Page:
Or if you’re not into that, look at it artistically. Think about ways you “paint” water into a scene. Think of rivers, waterfalls, and canyons. Admire how water reflects the light around it. It can be blue during the day, or a waving reflection of the stars at night. Watch the wind blow and disturb the surface. See the waves flowing every which way. Or go out into the rain and watch the drops smash into the little puddles. Get yourself a slow motion camera and watch the circular sine waves flow outward, carrying the wave. Watch each droplet bounce up and down off the surface, like a tiny basketball. Ask yourself why all of this is happening?
As the sun peeps out from behind the clouds during a light rain, look at the rainbow. Water has the potential to shine every color in beautiful bows! Get out your garden hose and spray it at just the right angle, relative to the sun. There it is! You can see it any time you want! Countless little water droplets, floating on air, wiggling and vibrating as light dances within its inner cavity and shoots out toward your eyes.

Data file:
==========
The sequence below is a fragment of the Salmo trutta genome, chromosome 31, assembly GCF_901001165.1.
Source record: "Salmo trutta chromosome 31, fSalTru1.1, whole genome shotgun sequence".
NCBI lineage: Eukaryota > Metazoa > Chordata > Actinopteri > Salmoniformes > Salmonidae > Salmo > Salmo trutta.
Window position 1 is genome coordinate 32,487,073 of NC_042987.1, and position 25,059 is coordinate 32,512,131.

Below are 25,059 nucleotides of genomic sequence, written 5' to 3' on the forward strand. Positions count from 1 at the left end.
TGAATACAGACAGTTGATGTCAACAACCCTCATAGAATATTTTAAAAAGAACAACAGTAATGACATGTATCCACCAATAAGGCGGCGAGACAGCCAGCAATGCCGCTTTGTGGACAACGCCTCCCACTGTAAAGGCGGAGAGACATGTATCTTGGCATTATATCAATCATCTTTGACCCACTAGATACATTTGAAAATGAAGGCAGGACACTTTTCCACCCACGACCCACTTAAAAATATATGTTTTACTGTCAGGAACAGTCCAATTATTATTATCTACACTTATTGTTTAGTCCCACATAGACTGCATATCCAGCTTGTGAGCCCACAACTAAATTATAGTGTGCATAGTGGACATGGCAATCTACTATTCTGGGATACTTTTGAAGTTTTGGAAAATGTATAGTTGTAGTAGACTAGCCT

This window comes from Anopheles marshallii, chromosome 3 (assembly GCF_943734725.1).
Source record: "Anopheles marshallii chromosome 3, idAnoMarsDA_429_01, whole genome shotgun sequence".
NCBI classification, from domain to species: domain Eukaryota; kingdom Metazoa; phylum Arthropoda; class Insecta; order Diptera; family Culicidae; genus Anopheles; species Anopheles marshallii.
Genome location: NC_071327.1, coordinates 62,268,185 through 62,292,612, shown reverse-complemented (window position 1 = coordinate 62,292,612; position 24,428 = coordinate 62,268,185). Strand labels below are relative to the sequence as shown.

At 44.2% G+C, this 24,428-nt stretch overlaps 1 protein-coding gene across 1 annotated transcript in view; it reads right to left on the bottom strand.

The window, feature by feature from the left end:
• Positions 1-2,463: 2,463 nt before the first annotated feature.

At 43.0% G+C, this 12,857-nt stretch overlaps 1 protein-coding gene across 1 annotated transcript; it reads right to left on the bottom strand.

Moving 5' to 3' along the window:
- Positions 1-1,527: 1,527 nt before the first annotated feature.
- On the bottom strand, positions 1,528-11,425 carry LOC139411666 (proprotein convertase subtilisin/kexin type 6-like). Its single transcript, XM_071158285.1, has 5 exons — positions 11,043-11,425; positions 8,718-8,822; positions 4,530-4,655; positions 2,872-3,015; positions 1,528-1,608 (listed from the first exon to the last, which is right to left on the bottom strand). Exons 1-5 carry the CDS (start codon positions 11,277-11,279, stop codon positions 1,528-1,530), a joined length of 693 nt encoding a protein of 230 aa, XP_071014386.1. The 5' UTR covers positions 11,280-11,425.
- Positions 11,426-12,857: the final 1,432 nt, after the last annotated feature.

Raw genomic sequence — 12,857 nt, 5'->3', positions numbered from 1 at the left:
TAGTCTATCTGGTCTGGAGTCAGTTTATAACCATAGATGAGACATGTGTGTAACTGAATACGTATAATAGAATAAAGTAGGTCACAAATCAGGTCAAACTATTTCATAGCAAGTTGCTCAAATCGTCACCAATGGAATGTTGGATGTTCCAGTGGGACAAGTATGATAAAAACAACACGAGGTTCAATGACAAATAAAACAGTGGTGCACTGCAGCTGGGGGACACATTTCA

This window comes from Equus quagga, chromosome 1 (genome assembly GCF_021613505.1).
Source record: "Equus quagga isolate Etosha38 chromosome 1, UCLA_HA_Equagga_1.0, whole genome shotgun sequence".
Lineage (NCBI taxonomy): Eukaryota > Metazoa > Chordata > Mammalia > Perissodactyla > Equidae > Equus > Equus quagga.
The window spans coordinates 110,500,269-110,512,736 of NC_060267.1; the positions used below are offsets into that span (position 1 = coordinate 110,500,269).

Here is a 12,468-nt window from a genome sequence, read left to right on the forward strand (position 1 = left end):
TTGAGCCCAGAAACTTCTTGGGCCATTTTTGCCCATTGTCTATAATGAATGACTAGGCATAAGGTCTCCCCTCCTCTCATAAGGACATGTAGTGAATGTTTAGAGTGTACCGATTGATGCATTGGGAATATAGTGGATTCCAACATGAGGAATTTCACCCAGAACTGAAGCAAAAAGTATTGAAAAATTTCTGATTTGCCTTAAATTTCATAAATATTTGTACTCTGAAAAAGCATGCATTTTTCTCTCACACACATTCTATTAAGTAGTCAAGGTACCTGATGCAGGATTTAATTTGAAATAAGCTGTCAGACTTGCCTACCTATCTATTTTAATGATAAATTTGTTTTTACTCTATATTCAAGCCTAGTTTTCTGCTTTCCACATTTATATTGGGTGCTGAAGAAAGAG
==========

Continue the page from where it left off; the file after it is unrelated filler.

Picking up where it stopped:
It’s all in the details. It’s easy to get caught up in the routines of life and stop noticing these amazing things happening everywhere. The detail is astonishing. You can’t help but sit and think who or what may have designed all of this. Or maybe nothing at all? Another great mystery. Whatever is behind it, there was infinite attention to detail. The world doesn’t seem to have been built with us in mind, but anyone who looks at the universe in any depth will have to admit to its elegance in flow and form.
Each moment has its own truth in and of itself, just as a frame in a video reel stands alone, apart from the entirety of the film of which it’s a part. Sure, there are patterns. The world has its own order and there are laws, which are their own sort of “truth”. Things aren’t random. Yet, each and every moment is complete in and of itself. It’s a node on an infinite web, connected to you and everything else.
So I’m not in any rush to get anywhere in particular, but the world is a place of constant change. I move and the world moves, yet I’m always the center. I can swim in the ocean, and there are currents which will carry you to and fro. Some experiences are more challenging than others, but some of us like challenging puzzles.
You might say, “This is just an attempt to create a mental trick, hoping to make yourself content.” No. It’s not a trick. It’s a proactive engagement with the world. This is something you study and can understand. Once you know it, you know it. There’s no tricks to it. Think about what time is, what space is. What a moment in time is. What you are. Look closely. Not superficially, but in depth. See the world for what it is — infinite in all directions, centered at you, right here, right now.